Disney+

I am a bit of a sucker for Disney. They constantly provide experiences that delight and entertain. While I know they’re a large, monopolistic company setting out on an ambitious quest to dominate the entertainment industry… I just can’t seem to dislike or even distrust them as much as I would, say, Amazon. My family seems to be much of the same.

That being said, we bought into Disney+ from the get-go. It offered a chance to see all of the classic Disney movies, Marvel smash hits and some NatGeo content as well as some specially created content designed for Disney+ exclusively. Honestly, so long as they kept up with the content, I didn’t see the problem.

Well, now we’re 2 months (as of now) in and I’m already bored with it. Mandalorian is already over, Forky with it. There are some new shorts pulled from the various Pixar movies and some Star Wars content that I haven’t seen in a while. The problem is, the vast majority of the content is either trash, or content I didn’t care about before the launch of the service.

This is a real problem. Not just for Disney, but for Netflix, Hulu (also Disney-owned), HBO, Amazon and Apple. There is a voracious desire for content, but it doesn’t come fast enough. People then look elsewhere for new stuff, or drop their subscription until content is fully loaded. I wish I could just buy the content ala carte. We’re back to the old television channels problem: There is so much crap I don’t want or need, but I’m still paying for it.

I know ala carte probably isn’t a good business model to sustain such expensive material, but tying me to a subscription that I use for only part of the time also seems like theft. It’s primarily why I keep waffling around on Apple Music/Spotify/Amazon Music Prime. I don’t listen to that much music, but I’d like to listen to it occasionally without any advertising. It’s certainly a thorny problem.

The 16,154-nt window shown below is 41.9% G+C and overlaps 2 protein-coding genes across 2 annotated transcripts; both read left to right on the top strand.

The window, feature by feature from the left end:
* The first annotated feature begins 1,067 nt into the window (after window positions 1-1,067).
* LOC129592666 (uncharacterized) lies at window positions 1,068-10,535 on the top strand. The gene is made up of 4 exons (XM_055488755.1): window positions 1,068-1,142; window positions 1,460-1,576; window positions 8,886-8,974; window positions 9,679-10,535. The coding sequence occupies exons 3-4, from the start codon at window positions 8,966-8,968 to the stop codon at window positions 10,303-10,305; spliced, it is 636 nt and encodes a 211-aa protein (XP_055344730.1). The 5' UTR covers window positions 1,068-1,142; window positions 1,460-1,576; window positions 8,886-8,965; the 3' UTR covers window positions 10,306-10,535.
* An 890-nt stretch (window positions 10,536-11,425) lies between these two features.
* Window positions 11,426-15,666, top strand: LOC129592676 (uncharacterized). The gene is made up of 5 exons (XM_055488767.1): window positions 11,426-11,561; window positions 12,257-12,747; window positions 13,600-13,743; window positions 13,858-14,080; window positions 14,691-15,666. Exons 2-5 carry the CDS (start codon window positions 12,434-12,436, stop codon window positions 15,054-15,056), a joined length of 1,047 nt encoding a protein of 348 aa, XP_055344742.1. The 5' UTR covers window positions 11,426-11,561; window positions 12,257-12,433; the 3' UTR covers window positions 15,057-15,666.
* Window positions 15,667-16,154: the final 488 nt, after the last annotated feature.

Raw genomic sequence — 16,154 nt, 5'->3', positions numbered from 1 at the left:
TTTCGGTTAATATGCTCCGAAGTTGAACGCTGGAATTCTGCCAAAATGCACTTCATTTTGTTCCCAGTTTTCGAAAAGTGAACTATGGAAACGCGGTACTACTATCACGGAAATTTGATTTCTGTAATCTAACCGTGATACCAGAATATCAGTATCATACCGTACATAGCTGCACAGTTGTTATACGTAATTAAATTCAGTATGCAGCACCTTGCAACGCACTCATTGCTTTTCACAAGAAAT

I’m probably also being a bit of a curmudgeon.

Historical Function

Today, I delved into a tiny bit of X11/xorg plumbing to see if I could move this damnable .xsession-errors file to someplace more out of the way. For those of you not in the know about Linux or X11, it’s basically a holding tank of any GUI application errors that aren’t normally logged. To me, it seems vestigial of a time before centralized system logging via systemd, but who am I to question our forefathers?

Well, damn it, it’s open source! Lets see if I can fuck with it and make it do what I want it to do!

Turns out no. At least not easily.

Inside /etc/X11/Xsession (on Debian, anyway), exists the following bit of code to create or temporarily create an error log file:

ERRFILE=$HOME/.xsession-errors

# attempt to create an error file; abort if we cannot
if (umask 077 && touch "$ERRFILE") 2> /dev/null && [ -w "$ERRFILE" ] &&
  [ ! -L "$ERRFILE" ]; then
  chmod 600 "$ERRFILE"
elif ERRFILE=$(tempfile 2> /dev/null); then
  if ! ln -sf "$ERRFILE" "${TMPDIR:=/tmp}/xsession-$USER"; then
    message "warning: unable to symlink \"$TMPDIR/xsession-$USER\" to" \
             "\"$ERRFILE\"; look for session log/errors in" \
             "\"$TMPDIR/xsession-$USER\"."
  fi
else
  errormsg "unable to create X session log/error file; aborting."
fi

exec >>"$ERRFILE" 2>&1

The gist (haha) here is that if you don’t have one, make it, if you can’t make it, create a dummy one in the system temp folder and if that fails, just give up. All well and good, right? Right.

So, what happens if we, say, modify the ERRFILE path to something else? Well, I tried that and I got an unexpected result: The file being created correctly in the right location (yay) and an empty file created in the original location (boo).

Excuse me, what the actual fuck?

Right now, I’m kind of at an impasse here. It seems like changing the code above to do what I want it to do works but there is something probably hard-coded elsewhere that just goes “DUMP IT IN $HOME/.xsession-errors“, which is frustrating. I don’t know where else to look. If anyone has any ideas, let me know, I’d be glad to credit you.